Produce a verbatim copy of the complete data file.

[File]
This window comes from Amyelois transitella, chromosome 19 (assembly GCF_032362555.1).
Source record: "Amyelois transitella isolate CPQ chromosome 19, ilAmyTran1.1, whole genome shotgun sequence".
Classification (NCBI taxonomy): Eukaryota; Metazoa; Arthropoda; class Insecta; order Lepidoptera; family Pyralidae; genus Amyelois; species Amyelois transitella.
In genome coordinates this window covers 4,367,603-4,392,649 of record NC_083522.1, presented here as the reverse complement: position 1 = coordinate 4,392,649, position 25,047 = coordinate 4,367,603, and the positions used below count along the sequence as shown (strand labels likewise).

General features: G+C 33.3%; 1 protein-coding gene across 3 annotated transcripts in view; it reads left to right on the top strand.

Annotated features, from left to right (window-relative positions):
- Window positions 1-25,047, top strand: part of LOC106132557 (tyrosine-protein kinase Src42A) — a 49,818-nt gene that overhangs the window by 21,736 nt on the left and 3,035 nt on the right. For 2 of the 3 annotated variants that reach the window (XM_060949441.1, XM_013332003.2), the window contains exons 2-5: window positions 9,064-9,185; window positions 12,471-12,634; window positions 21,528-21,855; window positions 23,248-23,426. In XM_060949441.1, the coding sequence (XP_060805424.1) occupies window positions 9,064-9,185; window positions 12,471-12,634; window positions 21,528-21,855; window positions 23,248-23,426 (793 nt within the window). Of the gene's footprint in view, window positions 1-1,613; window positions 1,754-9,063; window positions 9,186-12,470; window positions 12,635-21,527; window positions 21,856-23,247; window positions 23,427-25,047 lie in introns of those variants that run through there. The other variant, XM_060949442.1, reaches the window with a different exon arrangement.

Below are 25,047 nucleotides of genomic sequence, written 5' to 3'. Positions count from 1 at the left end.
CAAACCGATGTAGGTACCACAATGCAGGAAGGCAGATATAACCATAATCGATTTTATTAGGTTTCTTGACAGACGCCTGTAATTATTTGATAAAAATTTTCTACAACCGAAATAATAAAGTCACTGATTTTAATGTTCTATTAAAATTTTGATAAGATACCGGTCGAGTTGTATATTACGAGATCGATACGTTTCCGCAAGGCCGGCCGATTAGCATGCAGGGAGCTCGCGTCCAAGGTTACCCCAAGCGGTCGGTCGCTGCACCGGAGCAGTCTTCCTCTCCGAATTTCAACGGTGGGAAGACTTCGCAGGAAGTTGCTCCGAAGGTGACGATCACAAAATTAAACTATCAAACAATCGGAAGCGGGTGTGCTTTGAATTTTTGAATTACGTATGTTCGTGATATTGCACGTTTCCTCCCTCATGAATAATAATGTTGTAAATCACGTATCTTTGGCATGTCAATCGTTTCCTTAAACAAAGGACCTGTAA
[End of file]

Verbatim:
This window comes from Amyelois transitella, chromosome 19 (assembly GCF_032362555.1).
Source record: "Amyelois transitella isolate CPQ chromosome 19, ilAmyTran1.1, whole genome shotgun sequence".
Classification (NCBI taxonomy): Eukaryota; Metazoa; Arthropoda; class Insecta; order Lepidoptera; family Pyralidae; genus Amyelois; species Amyelois transitella.
In genome coordinates this window covers 4,367,603-4,392,649 of record NC_083522.1, presented here as the reverse complement: position 1 = coordinate 4,392,649, position 25,047 = coordinate 4,367,603, and the positions used below count along the sequence as shown (strand labels likewise).

General features: G+C 33.3%; 1 protein-coding gene across 3 annotated transcripts in view; it reads left to right on the top strand.

Annotated features, from left to right (window-relative positions):
- Window positions 1-25,047, top strand: part of LOC106132557 (tyrosine-protein kinase Src42A) — a 49,818-nt gene that overhangs the window by 21,736 nt on the left and 3,035 nt on the right. For 2 of the 3 annotated variants that reach the window (XM_060949441.1, XM_013332003.2), the window contains exons 2-5: window positions 9,064-9,185; window positions 12,471-12,634; window positions 21,528-21,855; window positions 23,248-23,426. In XM_060949441.1, the coding sequence (XP_060805424.1) occupies window positions 9,064-9,185; window positions 12,471-12,634; window positions 21,528-21,855; window positions 23,248-23,426 (793 nt within the window). Of the gene's footprint in view, window positions 1-1,613; window positions 1,754-9,063; window positions 9,186-12,470; window positions 12,635-21,527; window positions 21,856-23,247; window positions 23,427-25,047 lie in introns of those variants that run through there. The other variant, XM_060949442.1, reaches the window with a different exon arrangement.

Below are 25,047 nucleotides of genomic sequence, written 5' to 3'. Positions count from 1 at the left end.
CAAACCGATGTAGGTACCACAATGCAGGAAGGCAGATATAACCATAATCGATTTTATTAGGTTTCTTGACAGACGCCTGTAATTATTTGATAAAAATTTTCTACAACCGAAATAATAAAGTCACTGATTTTAATGTTCTATTAAAATTTTGATAAGATACCGGTCGAGTTGTATATTACGAGATCGATACGTTTCCGCAAGGCCGGCCGATTAGCATGCAGGGAGCTCGCGTCCAAGGTTACCCCAAGCGGTCGGTCGCTGCACCGGAGCAGTCTTCCTCTCCGAATTTCAACGGTGGGAAGACTTCGCAGGAAGTTGCTCCGAAGGTGACGATCACAAAATTAAACTATCAAACAATCGGAAGCGGGTGTGCTTTGAATTTTTGAATTACGTATGTTCGTGATATTGCACGTTTCCTCCCTCATGAATAATAATGTTGTAAATCACGTATCTTTGGCATGTCAATCGTTTCCTTAAACAAAGGACCTGTAA